Our app, thanks to an algorithm (yet to be defined) will suggest activities such as quizzes or puzzles. In an interactive and fun way, we leverage Augmented Reality and Artificial Intelligence to create content by gathering data from reliable internet websites (such as the Cambridge Dictionary, Encyclopedias, etc.).
We got the idea over a Friday night beer in a pub. We were talking about having an app that could help us find new activities to do in our spare time but in a fun way. We wanted to know more about the city we were living in (London). The idea of going to the British Museum with your friends and playing games while learning new things about Egyptian sarcophagi or Edgar Degas’ paintings was really exciting.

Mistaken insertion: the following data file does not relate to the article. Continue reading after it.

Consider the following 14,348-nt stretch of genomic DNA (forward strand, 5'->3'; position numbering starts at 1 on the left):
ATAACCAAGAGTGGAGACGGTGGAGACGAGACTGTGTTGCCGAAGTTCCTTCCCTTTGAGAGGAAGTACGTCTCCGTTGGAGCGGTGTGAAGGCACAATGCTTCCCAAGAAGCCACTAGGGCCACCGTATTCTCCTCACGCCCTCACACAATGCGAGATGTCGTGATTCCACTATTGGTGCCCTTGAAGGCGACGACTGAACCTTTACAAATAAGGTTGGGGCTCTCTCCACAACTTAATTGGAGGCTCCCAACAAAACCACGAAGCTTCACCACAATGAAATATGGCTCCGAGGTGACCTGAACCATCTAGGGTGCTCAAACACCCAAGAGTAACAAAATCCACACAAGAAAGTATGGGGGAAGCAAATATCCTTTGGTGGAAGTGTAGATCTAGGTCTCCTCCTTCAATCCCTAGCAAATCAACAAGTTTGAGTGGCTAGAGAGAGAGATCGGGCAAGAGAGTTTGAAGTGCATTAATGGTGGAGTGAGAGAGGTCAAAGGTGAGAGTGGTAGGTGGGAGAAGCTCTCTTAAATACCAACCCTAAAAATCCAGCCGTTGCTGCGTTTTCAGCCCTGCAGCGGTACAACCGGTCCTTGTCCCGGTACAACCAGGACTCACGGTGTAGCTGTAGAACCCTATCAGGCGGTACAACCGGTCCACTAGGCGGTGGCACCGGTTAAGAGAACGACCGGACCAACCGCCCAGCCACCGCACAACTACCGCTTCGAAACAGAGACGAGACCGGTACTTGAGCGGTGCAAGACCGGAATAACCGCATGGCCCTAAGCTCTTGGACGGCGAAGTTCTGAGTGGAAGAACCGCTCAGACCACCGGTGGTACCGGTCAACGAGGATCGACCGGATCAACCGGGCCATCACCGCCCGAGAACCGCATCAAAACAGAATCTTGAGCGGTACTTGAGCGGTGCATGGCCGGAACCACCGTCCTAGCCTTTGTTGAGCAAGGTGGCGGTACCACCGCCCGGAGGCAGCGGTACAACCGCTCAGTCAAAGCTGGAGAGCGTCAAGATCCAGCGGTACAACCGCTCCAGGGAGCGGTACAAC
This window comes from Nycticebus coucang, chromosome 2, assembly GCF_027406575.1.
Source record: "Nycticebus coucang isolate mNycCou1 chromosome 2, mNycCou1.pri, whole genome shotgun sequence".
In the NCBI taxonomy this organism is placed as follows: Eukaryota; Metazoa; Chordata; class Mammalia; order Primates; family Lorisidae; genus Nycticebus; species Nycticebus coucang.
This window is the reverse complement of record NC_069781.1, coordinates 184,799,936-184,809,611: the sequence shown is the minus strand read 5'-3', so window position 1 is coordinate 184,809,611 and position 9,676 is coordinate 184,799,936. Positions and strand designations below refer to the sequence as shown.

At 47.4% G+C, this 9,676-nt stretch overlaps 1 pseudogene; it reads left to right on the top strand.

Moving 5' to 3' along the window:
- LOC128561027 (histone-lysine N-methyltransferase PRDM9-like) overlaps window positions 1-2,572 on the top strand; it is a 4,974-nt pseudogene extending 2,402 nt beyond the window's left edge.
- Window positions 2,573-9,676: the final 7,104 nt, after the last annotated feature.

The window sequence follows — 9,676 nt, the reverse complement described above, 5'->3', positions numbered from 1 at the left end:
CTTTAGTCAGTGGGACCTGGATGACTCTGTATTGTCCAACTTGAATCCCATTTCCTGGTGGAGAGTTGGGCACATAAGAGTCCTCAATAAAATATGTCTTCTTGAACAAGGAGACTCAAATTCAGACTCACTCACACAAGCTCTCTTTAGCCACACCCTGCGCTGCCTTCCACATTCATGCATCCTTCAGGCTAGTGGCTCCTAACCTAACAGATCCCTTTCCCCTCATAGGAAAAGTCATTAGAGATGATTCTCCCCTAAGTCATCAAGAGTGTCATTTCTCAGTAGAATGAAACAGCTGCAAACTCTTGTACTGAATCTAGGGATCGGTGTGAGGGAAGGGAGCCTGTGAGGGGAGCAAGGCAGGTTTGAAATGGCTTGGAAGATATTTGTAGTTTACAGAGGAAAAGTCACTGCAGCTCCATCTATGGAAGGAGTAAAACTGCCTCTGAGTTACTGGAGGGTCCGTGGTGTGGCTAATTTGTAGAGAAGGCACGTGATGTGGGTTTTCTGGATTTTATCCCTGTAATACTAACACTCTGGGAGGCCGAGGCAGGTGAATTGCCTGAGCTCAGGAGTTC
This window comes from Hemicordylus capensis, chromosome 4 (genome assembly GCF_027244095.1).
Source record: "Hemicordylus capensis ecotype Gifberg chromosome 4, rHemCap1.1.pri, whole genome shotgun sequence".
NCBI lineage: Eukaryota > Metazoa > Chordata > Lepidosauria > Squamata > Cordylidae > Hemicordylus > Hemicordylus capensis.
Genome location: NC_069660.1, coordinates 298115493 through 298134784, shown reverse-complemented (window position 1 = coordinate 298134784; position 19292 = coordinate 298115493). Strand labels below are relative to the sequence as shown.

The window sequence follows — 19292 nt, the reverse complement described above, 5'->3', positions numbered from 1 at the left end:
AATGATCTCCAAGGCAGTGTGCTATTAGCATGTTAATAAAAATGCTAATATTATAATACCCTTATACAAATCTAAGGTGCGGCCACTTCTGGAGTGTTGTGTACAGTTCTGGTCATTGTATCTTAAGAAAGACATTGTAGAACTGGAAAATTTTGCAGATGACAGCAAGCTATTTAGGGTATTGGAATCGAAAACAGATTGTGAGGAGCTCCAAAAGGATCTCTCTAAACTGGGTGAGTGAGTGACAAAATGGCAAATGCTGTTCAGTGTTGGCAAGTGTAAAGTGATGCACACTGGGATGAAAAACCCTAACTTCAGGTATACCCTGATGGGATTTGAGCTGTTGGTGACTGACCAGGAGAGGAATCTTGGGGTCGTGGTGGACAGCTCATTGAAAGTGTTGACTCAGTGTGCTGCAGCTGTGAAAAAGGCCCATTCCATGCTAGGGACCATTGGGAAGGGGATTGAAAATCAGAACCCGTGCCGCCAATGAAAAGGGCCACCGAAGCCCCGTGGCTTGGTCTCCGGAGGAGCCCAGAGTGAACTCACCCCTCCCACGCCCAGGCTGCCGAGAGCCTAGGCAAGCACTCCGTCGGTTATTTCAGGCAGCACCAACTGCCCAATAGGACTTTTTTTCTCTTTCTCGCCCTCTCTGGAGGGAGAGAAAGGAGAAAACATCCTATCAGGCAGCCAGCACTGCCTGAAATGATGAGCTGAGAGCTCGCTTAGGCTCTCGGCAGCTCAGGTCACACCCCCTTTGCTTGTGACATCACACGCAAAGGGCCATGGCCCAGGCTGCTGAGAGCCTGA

“What did you find the most challenging in the process of creating the project? To what extent do you think the team is important to create a successful entrepreneurial idea?”
Alessio: Having the right team is everything. Silicon valley-based Y Combinator, one of the most famous startup incubators, often invests money solely by evaluating the team and not the financials. They believe that the idea that you have at a given moment in time will most likely be very different from the product or service you will launch on the market later on, so the team’s talent and ability to work together effectively is key.
To create the “MVP”* (Minimum Viable Product – see below), it was crucial to identify what customers really wanted from our product and how we could integrate the feedback we received in the ideation and pivoting phases. Constantly keeping in mind the customers’ needs has surely been the most challenging, yet formative aspect of the MVP creation.